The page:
Gichin Funakoshi never had the intention of beginning his own style (ryu) of Karate. He taught the twenty guiding principals of Karate in which he describes the aims of Karate as a whole. He has taught eclecticism, blending of styles, and the creative improvement of the self. He did not teach “Shotokan”.
In his autobiography, Master Funakoshi actually maintains a stance somewhat against styles, and overall expresses, that Karate-do is both the name and the way. Funakoshi’s Karate is a blend of a handful of other peoples interpretations, and we of course as individuals retain our own interpretations of Karate as we grow.
What I am arguing for here is that we as students of Karate as a whole, should rise above style’s, interpretations, and methodologies that lead Karate doctrines and organizations. They are destructive to the progress of Karate-do and the advancement of it’s diligent students. Instead we should practice, teach, and learn “Karate” – and as much of it as we can.
We share many of the same kata, which in themselves are the teachings of the different forms of fighting arts. For example, in the Chinese systems, you have Tiger form, Dragon form, and so on. That doesn’t mean that they are an individual form or kata, but a whole form of martial skill in themselves encompassing many kata and teachings.
The kata provide a universal curriculum, and the decoding of that curriculum has much to do with the creativity, rationality, and ingenuity of the individual Karateka. Consider the Tekki/Naihanchi series of kata. They are a blue print of a fighting art all on their own. You can read about this in Kruczek Sensei’s article on the Naihanchi Series. If you limit yourself to your style’s interpretation of it, then you miss out on all the other perspectives that have developed in the last 200 years.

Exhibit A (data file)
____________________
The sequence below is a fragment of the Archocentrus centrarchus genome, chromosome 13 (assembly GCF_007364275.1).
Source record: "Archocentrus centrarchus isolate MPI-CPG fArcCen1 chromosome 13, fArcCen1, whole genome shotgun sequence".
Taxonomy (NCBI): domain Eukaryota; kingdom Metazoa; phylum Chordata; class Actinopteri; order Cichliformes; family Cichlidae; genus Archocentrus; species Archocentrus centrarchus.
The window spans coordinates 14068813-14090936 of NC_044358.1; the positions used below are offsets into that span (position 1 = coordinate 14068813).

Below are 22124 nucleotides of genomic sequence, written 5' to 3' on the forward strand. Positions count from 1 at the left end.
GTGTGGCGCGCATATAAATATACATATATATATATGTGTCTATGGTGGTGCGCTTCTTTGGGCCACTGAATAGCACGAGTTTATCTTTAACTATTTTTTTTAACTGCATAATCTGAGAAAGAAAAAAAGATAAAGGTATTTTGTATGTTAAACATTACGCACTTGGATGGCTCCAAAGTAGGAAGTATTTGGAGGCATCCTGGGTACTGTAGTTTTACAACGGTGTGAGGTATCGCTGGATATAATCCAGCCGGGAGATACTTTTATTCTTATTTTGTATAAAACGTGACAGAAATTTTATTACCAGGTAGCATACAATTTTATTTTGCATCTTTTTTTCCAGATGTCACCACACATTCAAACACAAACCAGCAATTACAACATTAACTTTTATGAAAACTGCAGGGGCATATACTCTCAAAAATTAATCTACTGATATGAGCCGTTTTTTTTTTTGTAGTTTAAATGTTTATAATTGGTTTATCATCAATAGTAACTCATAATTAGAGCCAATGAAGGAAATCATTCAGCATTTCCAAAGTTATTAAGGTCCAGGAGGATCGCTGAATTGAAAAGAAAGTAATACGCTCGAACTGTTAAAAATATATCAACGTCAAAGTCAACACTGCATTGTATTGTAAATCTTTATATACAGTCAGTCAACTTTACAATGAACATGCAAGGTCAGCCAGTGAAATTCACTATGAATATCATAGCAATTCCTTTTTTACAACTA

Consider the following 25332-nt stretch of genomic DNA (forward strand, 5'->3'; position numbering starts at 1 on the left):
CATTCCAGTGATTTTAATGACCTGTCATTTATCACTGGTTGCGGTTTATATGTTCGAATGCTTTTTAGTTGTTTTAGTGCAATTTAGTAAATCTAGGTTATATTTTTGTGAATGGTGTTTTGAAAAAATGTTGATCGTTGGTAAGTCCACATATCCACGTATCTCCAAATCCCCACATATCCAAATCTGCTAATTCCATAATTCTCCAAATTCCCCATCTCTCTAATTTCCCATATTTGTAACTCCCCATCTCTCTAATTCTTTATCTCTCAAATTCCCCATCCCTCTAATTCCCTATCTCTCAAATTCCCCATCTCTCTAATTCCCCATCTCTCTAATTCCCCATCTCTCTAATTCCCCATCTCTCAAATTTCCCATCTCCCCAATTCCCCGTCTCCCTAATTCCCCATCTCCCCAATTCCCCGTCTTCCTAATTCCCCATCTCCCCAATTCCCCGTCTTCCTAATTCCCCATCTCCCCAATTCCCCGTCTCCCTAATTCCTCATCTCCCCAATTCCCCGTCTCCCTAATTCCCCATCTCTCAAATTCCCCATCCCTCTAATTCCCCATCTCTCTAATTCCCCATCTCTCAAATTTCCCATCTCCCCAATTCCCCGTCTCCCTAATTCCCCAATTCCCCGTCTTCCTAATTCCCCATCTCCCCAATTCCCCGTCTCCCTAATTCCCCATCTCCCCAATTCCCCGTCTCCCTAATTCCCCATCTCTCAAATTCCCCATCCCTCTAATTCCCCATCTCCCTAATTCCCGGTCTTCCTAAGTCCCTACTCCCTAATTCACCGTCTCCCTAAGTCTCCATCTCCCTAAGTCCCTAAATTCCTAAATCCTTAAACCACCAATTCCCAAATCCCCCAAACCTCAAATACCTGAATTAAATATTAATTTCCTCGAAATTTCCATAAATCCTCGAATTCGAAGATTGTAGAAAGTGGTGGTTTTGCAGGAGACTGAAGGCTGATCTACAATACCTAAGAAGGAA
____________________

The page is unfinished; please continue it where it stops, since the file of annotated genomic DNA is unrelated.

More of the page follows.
It is my hope that at some point all of us come to the higher understanding that Karate-do doesn’t lie on paper. It doesn’t manifest from your black belt. Instead, it comes from your empty hands, and that you can transcend doctrines and rise above them in pursuit of the completion of the self. Bruce Lee can be used as a prime example in the necessities of transcendence. He rose above his thought that Chinese Gung Fu was superior to other martial arts and instead developed a superior mentality. He learned as much as he could about multiple martial arts and it all came together in what he called Jeet Kune Do. That does not mean we should become Bruce Lee or doff the Gi and Obi. What it means is that we should learn Karate-do, and not just our “style”. Encourage cross training in all “styles” until the point that people slowly forget we had styles. Foster the mentality that Karate is its own entity done differently by every individual, not a collection of various curriculum taught at different schools. Osu.